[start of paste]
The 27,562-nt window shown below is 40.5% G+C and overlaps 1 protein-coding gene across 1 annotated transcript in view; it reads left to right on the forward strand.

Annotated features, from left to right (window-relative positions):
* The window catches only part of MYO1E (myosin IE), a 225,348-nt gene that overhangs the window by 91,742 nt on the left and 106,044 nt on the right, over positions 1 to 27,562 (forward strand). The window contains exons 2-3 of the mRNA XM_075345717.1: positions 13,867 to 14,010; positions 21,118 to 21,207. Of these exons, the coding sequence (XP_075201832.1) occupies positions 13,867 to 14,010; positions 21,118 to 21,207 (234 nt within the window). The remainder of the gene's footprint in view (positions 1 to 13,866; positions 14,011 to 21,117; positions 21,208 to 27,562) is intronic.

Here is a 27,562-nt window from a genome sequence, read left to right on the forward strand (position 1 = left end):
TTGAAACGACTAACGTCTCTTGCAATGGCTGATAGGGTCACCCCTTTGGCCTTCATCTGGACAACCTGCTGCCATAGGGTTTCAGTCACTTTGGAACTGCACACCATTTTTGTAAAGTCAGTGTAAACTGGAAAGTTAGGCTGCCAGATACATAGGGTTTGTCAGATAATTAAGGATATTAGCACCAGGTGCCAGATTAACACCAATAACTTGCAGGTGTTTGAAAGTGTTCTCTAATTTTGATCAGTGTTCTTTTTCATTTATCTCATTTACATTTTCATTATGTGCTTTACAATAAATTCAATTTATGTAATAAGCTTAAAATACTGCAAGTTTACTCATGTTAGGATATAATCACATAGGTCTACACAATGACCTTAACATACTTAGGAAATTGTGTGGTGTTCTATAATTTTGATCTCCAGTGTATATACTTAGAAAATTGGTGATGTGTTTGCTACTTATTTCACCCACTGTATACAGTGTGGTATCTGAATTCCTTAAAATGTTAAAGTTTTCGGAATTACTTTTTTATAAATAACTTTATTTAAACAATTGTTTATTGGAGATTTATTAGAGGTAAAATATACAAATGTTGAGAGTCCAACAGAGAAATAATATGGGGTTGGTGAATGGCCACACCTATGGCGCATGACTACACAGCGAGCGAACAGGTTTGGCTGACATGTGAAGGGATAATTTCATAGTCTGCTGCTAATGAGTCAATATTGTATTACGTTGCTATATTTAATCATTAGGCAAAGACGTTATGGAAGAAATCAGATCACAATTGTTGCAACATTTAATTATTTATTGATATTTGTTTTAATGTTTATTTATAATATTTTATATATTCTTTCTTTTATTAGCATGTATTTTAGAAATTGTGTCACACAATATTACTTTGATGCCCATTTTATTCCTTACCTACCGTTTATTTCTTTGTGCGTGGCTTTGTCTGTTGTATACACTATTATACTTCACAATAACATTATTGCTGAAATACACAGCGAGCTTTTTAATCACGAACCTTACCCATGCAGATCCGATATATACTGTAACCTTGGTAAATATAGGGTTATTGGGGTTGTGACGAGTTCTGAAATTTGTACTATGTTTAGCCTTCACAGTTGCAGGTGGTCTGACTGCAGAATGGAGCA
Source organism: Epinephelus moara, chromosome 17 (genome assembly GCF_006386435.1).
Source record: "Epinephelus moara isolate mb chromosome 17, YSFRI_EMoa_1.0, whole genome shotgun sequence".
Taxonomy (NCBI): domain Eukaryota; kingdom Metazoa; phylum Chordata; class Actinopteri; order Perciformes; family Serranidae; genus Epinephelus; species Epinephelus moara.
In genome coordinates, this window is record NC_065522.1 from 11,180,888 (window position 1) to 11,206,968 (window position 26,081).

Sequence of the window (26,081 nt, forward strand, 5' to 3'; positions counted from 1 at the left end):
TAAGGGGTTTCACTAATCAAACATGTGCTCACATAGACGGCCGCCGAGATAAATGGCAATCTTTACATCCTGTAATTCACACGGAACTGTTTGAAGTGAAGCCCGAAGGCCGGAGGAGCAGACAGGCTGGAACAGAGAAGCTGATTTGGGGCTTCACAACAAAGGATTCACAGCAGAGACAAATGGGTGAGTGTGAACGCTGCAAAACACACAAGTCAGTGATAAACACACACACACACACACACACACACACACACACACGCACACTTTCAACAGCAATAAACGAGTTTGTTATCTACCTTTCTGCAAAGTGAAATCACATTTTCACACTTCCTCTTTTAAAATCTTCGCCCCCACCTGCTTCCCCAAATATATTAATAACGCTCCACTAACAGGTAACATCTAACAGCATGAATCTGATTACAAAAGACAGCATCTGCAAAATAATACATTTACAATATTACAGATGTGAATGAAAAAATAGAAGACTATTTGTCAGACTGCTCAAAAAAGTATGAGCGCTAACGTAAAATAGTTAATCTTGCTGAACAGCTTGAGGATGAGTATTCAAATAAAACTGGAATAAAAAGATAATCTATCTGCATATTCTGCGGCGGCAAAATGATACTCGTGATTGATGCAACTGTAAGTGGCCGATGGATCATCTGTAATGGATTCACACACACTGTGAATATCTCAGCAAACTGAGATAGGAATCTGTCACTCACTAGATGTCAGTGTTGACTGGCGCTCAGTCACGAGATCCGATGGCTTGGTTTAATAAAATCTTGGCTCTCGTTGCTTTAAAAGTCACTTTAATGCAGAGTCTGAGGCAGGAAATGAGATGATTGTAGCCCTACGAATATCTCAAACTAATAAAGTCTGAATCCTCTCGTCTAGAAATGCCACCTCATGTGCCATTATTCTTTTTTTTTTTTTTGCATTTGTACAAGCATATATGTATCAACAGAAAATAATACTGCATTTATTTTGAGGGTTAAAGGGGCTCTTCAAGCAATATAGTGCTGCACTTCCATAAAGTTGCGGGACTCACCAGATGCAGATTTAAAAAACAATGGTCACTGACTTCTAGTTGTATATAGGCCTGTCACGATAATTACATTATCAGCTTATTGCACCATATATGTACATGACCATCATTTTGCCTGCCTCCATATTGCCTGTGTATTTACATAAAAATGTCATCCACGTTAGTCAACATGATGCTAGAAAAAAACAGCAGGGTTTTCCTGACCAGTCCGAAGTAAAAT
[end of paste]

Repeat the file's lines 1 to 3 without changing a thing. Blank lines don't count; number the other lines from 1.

The 27,562-nt window shown below is 40.5% G+C and overlaps 1 protein-coding gene across 1 annotated transcript in view; it reads left to right on the forward strand.

Annotated features, from left to right (window-relative positions):
* The window catches only part of MYO1E (myosin IE), a 225,348-nt gene that overhangs the window by 91,742 nt on the left and 106,044 nt on the right, over positions 1 to 27,562 (forward strand). The window contains exons 2-3 of the mRNA XM_075345717.1: positions 13,867 to 14,010; positions 21,118 to 21,207. Of these exons, the coding sequence (XP_075201832.1) occupies positions 13,867 to 14,010; positions 21,118 to 21,207 (234 nt within the window). The remainder of the gene's footprint in view (positions 1 to 13,866; positions 14,011 to 21,117; positions 21,208 to 27,562) is intronic.